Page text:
It's really the acting and editing that put me off the most. The acting looked like it was mostly done by amateurs, which isn't necessarily a bad thing, but…
''Everyone who sees this film will be absolutely astonished (...) because this film is really the world in an hour and a half.'' -Jean Luc Godard
The statement above is completely true; Au Hasard Balthazar may be the definition of masterful film-making in its simplest form. It follows a saint-like donkey, Balthazar as he is passed on to different owners who both treat him - in turn - with harshness and love. The film shows life as it is, the hopes, dreams and love of a young girl who cares deeply for Balthazar and their close relationship. Her many aspirations progressively become shattered by the brutality of life and because she is incessantly abused by her lover; seemingly losing all…
The awkwardness & blankness of the acting took a little getting used to (especially in the case of that bastard street-tough), though I guess the blankness lent the misery and evil visited upon the people (& donkey) in this movie a quotidian banality that made these acts simultaneously easier to accept & harder to bear. For example, those damn pans or cut-aways whenever poor Marie's about to be assaulted or (more specifically) acquiesces to some crude asshole's advances; never has a directorial move so unfailingly tasteful been so effectively devastating.
& while I found the human acting stage-y to a fault, that Bresson got that kind of "performance" out of a donkey is as much a testament to his directorial skill as…
Well no, this was a (surprising) letdown for me - and I don't even think it's about high expectations and/or me holding it up for the right occasion. While Bresson's A MAN ESCAPED is a masterpiece, and PICKPOCKET a technically perfect film, he seems to arrive at a challange he can't manage in AU HASARD BALTHAZAR, a film that manages to show exactly how and where his strategies seem to fail.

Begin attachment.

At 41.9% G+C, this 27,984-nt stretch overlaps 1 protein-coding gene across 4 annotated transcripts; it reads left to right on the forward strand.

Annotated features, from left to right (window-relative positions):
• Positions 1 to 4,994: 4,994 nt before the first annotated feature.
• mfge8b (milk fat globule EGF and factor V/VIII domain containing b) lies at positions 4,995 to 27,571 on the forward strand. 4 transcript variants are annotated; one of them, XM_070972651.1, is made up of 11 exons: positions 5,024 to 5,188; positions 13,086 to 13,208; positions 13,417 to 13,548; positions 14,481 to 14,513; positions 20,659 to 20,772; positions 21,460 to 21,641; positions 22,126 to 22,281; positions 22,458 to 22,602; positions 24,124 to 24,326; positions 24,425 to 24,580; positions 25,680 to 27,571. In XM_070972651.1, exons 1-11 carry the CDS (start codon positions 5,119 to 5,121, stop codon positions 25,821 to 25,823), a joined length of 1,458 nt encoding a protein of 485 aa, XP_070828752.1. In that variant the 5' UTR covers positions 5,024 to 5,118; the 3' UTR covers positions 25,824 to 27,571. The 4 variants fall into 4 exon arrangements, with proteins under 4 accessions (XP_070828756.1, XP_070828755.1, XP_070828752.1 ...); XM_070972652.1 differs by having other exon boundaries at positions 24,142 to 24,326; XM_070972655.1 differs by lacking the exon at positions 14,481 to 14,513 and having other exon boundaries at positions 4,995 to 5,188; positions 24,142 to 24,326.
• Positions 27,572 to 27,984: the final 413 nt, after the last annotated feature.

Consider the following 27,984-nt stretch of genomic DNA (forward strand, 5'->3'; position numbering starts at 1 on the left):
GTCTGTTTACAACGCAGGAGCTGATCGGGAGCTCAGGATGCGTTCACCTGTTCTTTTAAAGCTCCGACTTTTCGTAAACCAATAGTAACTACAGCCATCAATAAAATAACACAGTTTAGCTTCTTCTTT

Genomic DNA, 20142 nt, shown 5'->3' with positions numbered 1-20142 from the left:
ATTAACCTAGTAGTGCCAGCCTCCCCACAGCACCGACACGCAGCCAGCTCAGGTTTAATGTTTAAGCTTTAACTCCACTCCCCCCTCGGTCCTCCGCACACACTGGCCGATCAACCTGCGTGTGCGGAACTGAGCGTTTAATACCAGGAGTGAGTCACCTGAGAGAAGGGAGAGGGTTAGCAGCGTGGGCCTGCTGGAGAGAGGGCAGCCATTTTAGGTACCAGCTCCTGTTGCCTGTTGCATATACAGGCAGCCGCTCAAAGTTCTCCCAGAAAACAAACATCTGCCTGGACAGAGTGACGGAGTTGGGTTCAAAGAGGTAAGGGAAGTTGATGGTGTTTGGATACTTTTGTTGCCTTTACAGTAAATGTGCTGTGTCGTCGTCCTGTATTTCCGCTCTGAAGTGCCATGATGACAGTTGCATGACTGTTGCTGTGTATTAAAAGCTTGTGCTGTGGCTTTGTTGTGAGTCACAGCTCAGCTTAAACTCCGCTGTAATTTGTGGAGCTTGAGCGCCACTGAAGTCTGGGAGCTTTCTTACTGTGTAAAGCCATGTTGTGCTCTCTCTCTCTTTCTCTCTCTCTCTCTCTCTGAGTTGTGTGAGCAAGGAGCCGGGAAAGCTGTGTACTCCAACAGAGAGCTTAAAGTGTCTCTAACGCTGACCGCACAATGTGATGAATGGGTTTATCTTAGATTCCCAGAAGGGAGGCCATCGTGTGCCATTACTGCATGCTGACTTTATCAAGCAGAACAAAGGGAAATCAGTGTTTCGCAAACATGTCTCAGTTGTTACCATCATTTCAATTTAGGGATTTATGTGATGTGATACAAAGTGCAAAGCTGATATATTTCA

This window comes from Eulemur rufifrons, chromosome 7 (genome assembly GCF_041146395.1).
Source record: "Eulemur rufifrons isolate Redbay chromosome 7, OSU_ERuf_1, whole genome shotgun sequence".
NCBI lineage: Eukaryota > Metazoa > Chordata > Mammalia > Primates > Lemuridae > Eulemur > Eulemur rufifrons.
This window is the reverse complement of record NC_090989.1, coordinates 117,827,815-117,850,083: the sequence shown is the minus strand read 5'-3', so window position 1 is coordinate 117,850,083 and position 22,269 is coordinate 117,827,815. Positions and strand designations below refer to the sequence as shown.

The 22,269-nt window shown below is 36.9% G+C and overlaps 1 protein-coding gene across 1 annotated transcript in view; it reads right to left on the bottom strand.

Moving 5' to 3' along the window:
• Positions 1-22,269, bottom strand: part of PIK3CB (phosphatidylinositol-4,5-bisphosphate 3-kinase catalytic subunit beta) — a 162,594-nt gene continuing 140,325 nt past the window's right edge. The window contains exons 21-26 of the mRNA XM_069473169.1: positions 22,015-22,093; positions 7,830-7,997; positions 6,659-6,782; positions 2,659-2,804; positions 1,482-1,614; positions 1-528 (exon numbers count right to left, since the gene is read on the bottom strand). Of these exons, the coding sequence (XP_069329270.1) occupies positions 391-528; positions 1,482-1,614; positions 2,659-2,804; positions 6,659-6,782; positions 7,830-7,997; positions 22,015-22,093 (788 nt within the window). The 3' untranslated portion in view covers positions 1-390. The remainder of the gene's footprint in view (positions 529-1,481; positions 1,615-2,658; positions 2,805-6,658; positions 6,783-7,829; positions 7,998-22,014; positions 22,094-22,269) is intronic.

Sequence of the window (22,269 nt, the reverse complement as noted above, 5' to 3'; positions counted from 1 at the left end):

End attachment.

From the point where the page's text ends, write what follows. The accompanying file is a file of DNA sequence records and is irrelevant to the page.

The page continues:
Of course, the film is original and passionate enough to be well worth seeing but after hearing that this was one of the director's essential works I was truly surprised to find that I found it deeply flawed.
First of all, the film isn't even about the donkey even…
I don't know exactly why, but this film has definitely stuck with me since my initial viewing. Sad and beautiful.
This was a second time watch, because the film really does deserve multiple viewings to appreciate how good it is. A poetic and extraordinary masterpiece about existence. It deserves every bit of praise it gets.
The final scene is both beautiful and sad.
Every bit as devastatingly beautiful and poignant as advertised. I can't wait to dig deeper in Bresson's work.
Saddest movie ever*
*See my review of "The Straight Story"
Oh, pobre Balthazar.